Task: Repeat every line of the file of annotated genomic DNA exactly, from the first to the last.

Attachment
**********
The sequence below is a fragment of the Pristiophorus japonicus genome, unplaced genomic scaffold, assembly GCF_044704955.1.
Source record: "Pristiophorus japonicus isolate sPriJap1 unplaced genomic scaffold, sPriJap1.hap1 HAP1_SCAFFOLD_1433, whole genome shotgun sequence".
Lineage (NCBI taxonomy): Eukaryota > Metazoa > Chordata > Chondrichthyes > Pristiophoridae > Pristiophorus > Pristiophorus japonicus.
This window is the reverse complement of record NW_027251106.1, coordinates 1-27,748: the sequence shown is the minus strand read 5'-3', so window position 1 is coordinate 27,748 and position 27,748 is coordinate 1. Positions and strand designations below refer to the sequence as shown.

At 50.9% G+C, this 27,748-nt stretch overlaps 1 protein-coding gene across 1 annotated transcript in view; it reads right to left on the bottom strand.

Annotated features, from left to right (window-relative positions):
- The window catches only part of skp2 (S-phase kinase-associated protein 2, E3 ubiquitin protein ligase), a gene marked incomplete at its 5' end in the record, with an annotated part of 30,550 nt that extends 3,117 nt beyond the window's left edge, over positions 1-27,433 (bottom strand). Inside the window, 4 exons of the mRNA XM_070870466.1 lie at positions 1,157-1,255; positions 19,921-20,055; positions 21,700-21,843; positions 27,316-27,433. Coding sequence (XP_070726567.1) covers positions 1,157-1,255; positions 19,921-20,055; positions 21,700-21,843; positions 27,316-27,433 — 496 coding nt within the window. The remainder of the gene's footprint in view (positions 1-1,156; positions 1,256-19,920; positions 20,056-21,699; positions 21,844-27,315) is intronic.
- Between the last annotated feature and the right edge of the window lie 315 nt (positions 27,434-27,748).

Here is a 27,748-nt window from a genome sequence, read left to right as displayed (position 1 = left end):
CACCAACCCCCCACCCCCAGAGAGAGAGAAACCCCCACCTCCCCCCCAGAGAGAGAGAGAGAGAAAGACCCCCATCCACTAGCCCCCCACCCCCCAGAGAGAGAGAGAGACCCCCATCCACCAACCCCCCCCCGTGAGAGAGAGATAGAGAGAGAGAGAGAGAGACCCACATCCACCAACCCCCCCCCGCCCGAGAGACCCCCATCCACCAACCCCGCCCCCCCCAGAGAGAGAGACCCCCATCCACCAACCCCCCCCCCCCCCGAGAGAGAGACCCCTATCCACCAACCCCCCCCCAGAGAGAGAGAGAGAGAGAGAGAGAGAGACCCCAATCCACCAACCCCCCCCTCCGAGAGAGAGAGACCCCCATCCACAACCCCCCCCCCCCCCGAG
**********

The sequence below is a fragment of the Pristiophorus japonicus genome, unplaced genomic scaffold, assembly GCF_044704955.1.
Source record: "Pristiophorus japonicus isolate sPriJap1 unplaced genomic scaffold, sPriJap1.hap1 HAP1_SCAFFOLD_1433, whole genome shotgun sequence".
Lineage (NCBI taxonomy): Eukaryota > Metazoa > Chordata > Chondrichthyes > Pristiophoridae > Pristiophorus > Pristiophorus japonicus.
This window is the reverse complement of record NW_027251106.1, coordinates 1-27,748: the sequence shown is the minus strand read 5'-3', so window position 1 is coordinate 27,748 and position 27,748 is coordinate 1. Positions and strand designations below refer to the sequence as shown.

At 50.9% G+C, this 27,748-nt stretch overlaps 1 protein-coding gene across 1 annotated transcript in view; it reads right to left on the bottom strand.

Annotated features, from left to right (window-relative positions):
- The window catches only part of skp2 (S-phase kinase-associated protein 2, E3 ubiquitin protein ligase), a gene marked incomplete at its 5' end in the record, with an annotated part of 30,550 nt that extends 3,117 nt beyond the window's left edge, over positions 1-27,433 (bottom strand). Inside the window, 4 exons of the mRNA XM_070870466.1 lie at positions 1,157-1,255; positions 19,921-20,055; positions 21,700-21,843; positions 27,316-27,433. Coding sequence (XP_070726567.1) covers positions 1,157-1,255; positions 19,921-20,055; positions 21,700-21,843; positions 27,316-27,433 — 496 coding nt within the window. The remainder of the gene's footprint in view (positions 1-1,156; positions 1,256-19,920; positions 20,056-21,699; positions 21,844-27,315) is intronic.
- Between the last annotated feature and the right edge of the window lie 315 nt (positions 27,434-27,748).

Here is a 27,748-nt window from a genome sequence, read left to right as displayed (position 1 = left end):
CACCAACCCCCCACCCCCAGAGAGAGAGAAACCCCCACCTCCCCCCCAGAGAGAGAGAGAGAGAAAGACCCCCATCCACTAGCCCCCCACCCCCCAGAGAGAGAGAGAGACCCCCATCCACCAACCCCCCCCCGTGAGAGAGAGATAGAGAGAGAGAGAGAGAGACCCACATCCACCAACCCCCCCCCGCCCGAGAGACCCCCATCCACCAACCCCGCCCCCCCCAGAGAGAGAGACCCCCATCCACCAACCCCCCCCCCCCCCGAGAGAGAGACCCCTATCCACCAACCCCCCCCCAGAGAGAGAGAGAGAGAGAGAGAGAGAGACCCCAATCCACCAACCCCCCCCTCCGAGAGAGAGAGACCCCCATCCACAACCCCCCCCCCCCCCGAG